A coterie of former LSI Logic executives are out chipping
on their own, with digital television products as their target.
Last week, the executives -- led by Peng Ang, formerly vice
president and general manager of LSI's Consumer Products Division -- emerged last
week under the Mountain View, Calif., shingle of TeraLogic Inc.
So far, TeraLogic is only talking in generic terms about
what kind of silicon they'll spin: chips for digital TV receivers and set-top boxes
that carry a sub-$400 retail price.
'The introduction of digital television technology is
about to usher in a new era of consumer electronics products,' said Ang, adding that
TeraLogic's strategy is to make chips for original equipment manufacturers (OEMs),
starting next month.
In March, Ang said, TeraLogic will release specifics about
the first member of a planned family of chips, as well as an architecture and reference
architecture for set-top and consumer electronics manufacturers.
Kishore Manghnani, vice president of marketing for
TeraLogic and another former LSI executive, said that TeraLogic firmly believes that the
digital TV area 'is the biggest portion of all consumer electronics items' going
forward, spanning video CDs, direct-broadcast TV receivers, cable set-tops, digital
cameras, recordable digital versatile discs and more.
'We're making semiconductors that target all of
these end products,' Manghnani said. 'The market is very huge, and it's
just getting started.'
TeraLogic's view is that the convergence of favorable
international regulatory environments, technological advances and market forces will
combine to quickly make its business plan profitable. The company said it has already
received $15 million in venture capital funding.
Manghnani said TeraLogic is already in discussions with
several consumer electronics and cable set-top manufacturers.
'We're very much involved in OpenCable, and we
talk to players and box manufacturers almost on a weekly basis,' he said.
But the two primary cable set-top vendors -- General
Instrument Corp. and Scientific Atlanta Inc. -- said last week that so far, they've
not heard of the chip start-up.
Manghnani said TeraLogic will differentiate itself from
other chip vendors -- like C-Cube Microsystems and LSI Logic on the MPEG-2 side, and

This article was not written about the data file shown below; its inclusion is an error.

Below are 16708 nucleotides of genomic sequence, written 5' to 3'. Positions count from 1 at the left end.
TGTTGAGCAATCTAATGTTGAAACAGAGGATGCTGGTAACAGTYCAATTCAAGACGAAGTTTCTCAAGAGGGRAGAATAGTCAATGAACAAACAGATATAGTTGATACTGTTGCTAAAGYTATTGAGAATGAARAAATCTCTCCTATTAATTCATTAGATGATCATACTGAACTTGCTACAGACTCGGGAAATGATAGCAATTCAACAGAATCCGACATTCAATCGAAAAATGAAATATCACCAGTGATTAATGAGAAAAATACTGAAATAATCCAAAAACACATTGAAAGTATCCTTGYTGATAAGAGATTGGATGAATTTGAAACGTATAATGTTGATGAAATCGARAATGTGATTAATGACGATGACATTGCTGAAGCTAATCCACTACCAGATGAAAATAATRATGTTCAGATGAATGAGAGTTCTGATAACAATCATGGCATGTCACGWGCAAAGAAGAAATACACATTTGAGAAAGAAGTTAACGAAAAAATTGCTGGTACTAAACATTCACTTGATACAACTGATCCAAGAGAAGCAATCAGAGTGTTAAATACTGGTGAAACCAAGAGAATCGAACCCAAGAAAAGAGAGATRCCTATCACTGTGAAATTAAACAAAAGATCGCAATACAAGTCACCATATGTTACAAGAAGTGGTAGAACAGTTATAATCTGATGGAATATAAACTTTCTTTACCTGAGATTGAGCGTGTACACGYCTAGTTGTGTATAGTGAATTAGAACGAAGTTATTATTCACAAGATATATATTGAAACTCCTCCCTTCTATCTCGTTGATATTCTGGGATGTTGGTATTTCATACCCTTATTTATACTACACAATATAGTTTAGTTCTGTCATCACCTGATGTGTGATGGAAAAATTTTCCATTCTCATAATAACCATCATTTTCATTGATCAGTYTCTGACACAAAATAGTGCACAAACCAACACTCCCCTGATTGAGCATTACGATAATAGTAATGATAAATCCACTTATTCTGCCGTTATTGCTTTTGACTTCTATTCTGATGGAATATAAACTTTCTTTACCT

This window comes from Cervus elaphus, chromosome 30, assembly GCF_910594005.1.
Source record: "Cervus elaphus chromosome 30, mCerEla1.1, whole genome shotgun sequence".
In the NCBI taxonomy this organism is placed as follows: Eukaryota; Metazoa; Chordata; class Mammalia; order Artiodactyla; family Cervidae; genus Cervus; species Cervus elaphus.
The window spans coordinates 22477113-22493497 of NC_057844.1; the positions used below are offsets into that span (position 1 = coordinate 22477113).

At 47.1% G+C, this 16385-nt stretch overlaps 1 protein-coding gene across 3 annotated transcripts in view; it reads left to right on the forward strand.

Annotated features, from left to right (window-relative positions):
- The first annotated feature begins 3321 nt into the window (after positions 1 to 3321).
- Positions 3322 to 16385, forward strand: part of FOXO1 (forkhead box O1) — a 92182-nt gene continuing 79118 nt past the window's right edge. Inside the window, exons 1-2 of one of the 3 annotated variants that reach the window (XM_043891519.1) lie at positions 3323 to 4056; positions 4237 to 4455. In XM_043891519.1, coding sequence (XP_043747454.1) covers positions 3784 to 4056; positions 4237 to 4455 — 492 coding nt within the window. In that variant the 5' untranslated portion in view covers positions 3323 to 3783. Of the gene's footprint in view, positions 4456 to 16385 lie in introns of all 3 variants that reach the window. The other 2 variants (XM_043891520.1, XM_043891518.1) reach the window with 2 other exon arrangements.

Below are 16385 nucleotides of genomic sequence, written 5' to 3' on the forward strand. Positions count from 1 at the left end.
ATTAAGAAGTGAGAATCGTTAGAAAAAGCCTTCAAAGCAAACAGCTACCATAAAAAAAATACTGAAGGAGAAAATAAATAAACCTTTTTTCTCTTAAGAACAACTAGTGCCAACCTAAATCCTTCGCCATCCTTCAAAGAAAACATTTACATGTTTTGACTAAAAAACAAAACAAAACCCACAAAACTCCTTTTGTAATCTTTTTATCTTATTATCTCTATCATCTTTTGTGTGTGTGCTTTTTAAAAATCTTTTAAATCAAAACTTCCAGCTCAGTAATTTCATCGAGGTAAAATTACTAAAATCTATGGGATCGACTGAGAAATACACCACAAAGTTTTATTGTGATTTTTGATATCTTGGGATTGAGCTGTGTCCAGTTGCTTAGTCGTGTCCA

Broadcom Corp. on the demodulation side -- by 'focusing on one-stop shopping.'
'We're going for single-chip
implementations' that notably do not include QAM (quadrature amplitude modulation)
products, he said. 'For example, we expect to support multiple transmission formats,
display formats and audio formats' all on one chip, he said.
Manghnani said that based on TeraLogic's business
plan, manufacturers can expect to go retail with products that are priced at under $400 by
But one set-top manufacturer immediately dismissed
TeraLogic's $400 target as behind the times.
'We always want to encourage new chip suppliers to
focus on our industry and our applications, but after hearing their preliminary pubic
comments, it sounds like they have ample opportunity to learn more about our industry, its
specific applications and required economics,' said David Robinson, vice president
and general manager of GI's Digital Video business unit.
Historically, set-top manufacturers rail against any
component supplier publicly discussing bills of materials, and in GI's case, the
tenet holds true.
'It sounds like some of their economic assumptions are
outdated,' Robinson said. 'With the new volumes we have for digital in the
industry, they'll have to take their pricing down a notch.'
Manghnani described TeraLogic as a 'fab-less'
company, meaning that it designs the chips, then hands the designs off to a larger
fabrication facility to produce. Currently, TeraLogic employs about 50 people, and will
grow to 90 employees by year-end.
Ang is its chairman and CEO, joined by Jon Caster as
president, and Charles Chui, an expert on wavelet technology, as TeraLogic's chief
David Auld, Leo Vainsencher and Murray McLachlan, all
former LSI Logic executives, are also on board as vice president of engineering, vice
president of VLSI and vice president of technology licensing, respectively.
Sitting on TeraLogic's board of directors: Charles Wu,
vice president of venture capitalist Vertex Management; Keisuke Yawata, former president
of Applied Materials Japan and LSI Logic Japan; and Bud Tribble, vice president of Sun
Microsystems and a lead executive in Sun's recently successful negotiations with